Continuing our study of 1 Corinthians, we come to 1 Corinthians 8 and 9 and a subject that is championed by some, and vilified by others. “Christian Liberty” (as it is labeled and defined in the 21st century) has been a theme of sermon series, Bible studies, and celebrations for two decades. Under the mistaken notion of “FREEDOM” from the Law, church leaders have led their congregations and school bodies down a path that instead has led to a license to sin. Tragically, the emphasis on freedom has seen a rise in carnality that was predictable by any who know the Scriptures and rightly interpret the immutable Word of God.
What do the Scriptures teach on the matter of “Christian Liberty?” Today’s devotional is taken from 1 Corinthians 8, which is a central passage on the subject of Liberty.
“To Eat or Not to Eat?” (8:1-3)
Paul mentioned in 1 Corinthians 7:1 he had received a letter from believers in Corinth. In addition to their question on sexual morality, marriage, and divorce (1 Corinthians 7), it appeared they asked for Paul’s judgment on another topic: Eating meat (and other food items) that had been offered to idols (8:4). Before he tackled that subject, the apostle addressed a fundamental issue that provoked the question: Pride; in this case, pride prompted by one’s knowledge or understanding (8:1-3).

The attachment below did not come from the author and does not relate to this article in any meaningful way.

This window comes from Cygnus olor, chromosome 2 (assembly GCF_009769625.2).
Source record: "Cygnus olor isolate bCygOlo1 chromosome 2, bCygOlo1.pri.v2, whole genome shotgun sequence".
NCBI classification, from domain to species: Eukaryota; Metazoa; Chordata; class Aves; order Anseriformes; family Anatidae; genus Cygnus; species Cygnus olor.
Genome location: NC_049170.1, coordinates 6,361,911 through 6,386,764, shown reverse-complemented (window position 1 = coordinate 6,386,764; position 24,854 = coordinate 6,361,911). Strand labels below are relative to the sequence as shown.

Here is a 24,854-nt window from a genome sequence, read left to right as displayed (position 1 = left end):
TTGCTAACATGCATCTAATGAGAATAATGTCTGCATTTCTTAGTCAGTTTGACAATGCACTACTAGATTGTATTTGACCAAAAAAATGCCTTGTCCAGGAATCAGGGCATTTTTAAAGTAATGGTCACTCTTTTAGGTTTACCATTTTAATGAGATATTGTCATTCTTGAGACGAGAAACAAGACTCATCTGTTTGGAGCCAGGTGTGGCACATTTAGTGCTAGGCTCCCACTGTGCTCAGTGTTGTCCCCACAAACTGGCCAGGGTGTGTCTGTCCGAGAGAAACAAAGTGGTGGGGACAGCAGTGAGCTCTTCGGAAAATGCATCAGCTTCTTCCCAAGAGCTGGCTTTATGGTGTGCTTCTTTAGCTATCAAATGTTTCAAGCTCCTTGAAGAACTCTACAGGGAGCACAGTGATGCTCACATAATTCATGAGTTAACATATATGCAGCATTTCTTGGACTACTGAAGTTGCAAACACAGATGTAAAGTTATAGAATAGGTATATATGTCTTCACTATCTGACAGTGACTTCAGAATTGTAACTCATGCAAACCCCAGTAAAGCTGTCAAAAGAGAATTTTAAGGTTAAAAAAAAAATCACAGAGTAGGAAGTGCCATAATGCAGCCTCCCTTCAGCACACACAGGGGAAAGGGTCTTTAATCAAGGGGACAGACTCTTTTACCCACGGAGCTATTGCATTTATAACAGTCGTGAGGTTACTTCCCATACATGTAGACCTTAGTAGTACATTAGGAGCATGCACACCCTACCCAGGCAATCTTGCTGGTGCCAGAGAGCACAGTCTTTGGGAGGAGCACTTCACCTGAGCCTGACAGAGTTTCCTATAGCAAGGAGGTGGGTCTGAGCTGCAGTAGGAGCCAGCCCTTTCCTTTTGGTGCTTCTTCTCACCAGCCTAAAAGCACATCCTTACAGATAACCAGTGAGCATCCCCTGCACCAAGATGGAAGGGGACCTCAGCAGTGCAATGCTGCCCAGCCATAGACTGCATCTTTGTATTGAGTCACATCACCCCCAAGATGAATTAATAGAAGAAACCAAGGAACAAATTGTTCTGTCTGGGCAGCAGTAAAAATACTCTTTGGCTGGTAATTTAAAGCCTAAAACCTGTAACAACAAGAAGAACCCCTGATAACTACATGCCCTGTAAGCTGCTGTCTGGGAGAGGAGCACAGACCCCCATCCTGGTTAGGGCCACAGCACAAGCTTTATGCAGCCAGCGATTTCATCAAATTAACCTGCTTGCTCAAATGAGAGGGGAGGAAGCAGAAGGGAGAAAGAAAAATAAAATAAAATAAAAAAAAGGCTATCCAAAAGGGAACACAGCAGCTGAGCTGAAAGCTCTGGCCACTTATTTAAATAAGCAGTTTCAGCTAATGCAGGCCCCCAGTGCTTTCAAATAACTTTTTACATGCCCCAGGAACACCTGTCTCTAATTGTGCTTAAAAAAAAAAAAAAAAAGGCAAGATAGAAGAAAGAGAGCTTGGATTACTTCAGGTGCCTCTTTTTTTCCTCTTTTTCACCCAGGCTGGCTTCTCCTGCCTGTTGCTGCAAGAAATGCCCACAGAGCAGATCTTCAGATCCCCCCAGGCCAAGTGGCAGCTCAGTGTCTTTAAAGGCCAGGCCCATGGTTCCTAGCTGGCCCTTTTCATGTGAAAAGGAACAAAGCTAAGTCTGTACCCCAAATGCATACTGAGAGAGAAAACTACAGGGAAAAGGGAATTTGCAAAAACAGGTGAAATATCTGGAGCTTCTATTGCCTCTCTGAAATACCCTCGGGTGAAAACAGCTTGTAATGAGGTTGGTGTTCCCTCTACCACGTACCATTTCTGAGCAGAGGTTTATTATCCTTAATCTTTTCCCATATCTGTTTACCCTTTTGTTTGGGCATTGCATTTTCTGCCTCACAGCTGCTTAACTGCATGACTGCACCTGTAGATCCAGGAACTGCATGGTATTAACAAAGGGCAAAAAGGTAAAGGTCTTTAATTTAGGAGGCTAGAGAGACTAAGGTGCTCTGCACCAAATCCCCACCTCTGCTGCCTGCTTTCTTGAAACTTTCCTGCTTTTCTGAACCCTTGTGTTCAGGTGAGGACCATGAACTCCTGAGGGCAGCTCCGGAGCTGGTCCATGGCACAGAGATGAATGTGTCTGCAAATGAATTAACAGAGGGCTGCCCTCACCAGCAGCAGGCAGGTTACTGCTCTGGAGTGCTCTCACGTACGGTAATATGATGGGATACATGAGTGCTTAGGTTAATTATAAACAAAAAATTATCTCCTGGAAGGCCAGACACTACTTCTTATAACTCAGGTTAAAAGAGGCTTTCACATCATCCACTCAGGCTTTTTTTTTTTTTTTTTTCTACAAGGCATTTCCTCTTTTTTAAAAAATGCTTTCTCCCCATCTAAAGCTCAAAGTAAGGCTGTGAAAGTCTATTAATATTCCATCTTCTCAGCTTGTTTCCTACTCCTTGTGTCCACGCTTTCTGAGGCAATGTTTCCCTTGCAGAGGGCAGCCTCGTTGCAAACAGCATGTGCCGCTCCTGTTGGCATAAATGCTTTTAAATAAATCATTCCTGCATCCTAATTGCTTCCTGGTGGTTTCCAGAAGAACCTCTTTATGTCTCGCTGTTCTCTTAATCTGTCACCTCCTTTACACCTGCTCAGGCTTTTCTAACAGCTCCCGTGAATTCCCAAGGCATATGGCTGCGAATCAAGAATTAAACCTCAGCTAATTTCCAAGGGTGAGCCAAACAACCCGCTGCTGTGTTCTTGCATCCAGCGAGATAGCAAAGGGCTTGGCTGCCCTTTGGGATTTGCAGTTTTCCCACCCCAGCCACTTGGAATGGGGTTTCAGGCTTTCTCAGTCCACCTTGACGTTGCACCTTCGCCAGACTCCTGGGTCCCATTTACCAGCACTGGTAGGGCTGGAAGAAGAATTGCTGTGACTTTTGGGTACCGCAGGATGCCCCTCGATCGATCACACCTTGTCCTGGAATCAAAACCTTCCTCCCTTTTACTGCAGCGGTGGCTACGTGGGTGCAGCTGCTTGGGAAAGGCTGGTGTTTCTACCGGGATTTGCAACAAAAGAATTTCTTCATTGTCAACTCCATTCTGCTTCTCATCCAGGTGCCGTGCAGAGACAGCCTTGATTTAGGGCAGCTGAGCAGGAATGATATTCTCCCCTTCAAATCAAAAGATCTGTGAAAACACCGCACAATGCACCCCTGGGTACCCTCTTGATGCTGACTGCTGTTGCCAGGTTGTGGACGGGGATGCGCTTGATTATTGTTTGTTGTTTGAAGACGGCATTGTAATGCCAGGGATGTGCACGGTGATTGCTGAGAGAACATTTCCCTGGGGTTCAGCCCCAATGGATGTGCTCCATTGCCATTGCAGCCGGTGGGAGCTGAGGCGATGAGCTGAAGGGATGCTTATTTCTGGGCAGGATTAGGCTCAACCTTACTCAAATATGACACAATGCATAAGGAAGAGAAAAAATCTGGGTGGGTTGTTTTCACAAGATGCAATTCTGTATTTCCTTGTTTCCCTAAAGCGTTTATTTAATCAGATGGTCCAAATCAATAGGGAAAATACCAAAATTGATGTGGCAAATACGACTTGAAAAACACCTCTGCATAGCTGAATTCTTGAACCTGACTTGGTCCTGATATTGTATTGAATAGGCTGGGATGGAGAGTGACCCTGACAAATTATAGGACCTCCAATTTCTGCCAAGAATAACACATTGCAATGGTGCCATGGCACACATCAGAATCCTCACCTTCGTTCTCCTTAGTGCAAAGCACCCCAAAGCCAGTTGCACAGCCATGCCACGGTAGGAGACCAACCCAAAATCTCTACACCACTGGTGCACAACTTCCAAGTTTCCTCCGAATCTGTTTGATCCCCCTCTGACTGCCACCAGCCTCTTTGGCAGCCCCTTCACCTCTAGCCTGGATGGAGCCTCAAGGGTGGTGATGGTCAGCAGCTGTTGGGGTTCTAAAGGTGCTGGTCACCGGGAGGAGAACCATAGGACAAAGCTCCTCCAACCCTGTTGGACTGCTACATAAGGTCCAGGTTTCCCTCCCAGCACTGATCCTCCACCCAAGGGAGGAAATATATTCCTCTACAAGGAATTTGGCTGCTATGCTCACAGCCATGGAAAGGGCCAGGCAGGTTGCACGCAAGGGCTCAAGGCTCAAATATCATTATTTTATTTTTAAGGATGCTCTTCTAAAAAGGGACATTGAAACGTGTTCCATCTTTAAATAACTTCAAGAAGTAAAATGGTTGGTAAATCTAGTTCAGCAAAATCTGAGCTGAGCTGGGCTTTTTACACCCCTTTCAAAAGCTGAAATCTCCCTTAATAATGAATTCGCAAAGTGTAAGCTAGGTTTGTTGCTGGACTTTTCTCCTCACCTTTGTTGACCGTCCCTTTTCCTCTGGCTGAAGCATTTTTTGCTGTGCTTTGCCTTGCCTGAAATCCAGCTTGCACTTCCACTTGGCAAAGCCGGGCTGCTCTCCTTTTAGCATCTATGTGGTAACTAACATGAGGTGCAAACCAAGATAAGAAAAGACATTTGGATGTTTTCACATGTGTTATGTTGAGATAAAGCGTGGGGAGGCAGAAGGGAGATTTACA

Isn’t interesting: The question of liberty arose within a church that wrestled with knowledge in the absence of love? (8:1) Regarding idols, Paul wrote, “we know that we all have knowledge” (8:1). Knowledge of what? The understanding that an idol is nothing! Believers understand there is One God, and He is God alone, and there is none other. Yet, that knowledge (that an idol is nothing), had given cause for some to be proud (“puffed up,” 8:1b). Then, Paul asserted, “charity edifieth” (8:1), meaning love in action builds up, and strengthens fellow-believers.
The problem with those believers who were championing their liberty is they were arrogant. While they boasted they had knowledge, they were missing the most fundamental doctrine—Charity (i.e., love; 8:2). Paul wrote later, without love, “I am nothing” (13:2). So, those who boasted in their liberty were guilty of being unloving to fellow-believers, and Paul judged those saying, “he knoweth nothing yet as he ought to know (8:2). Loving God is evidence of our intimate knowledge of Him (8:3).
Regarding Eating Things Offered to Idols (8:4-8)
It is doubtful 21st century believers will face the question of eating meat offered to idols; however, it is important we grasp the spiritual principal Paul taught. There is evidence idol worshippers would sacrifice animals or other food items in temples, and heathen priests would sell the overflow of those sacrifices in a market attached to the temple. It is supposed such gave rise to the question: Do believers have liberty to purchase and eat meat or produce from a market, knowing it was offered to an idol.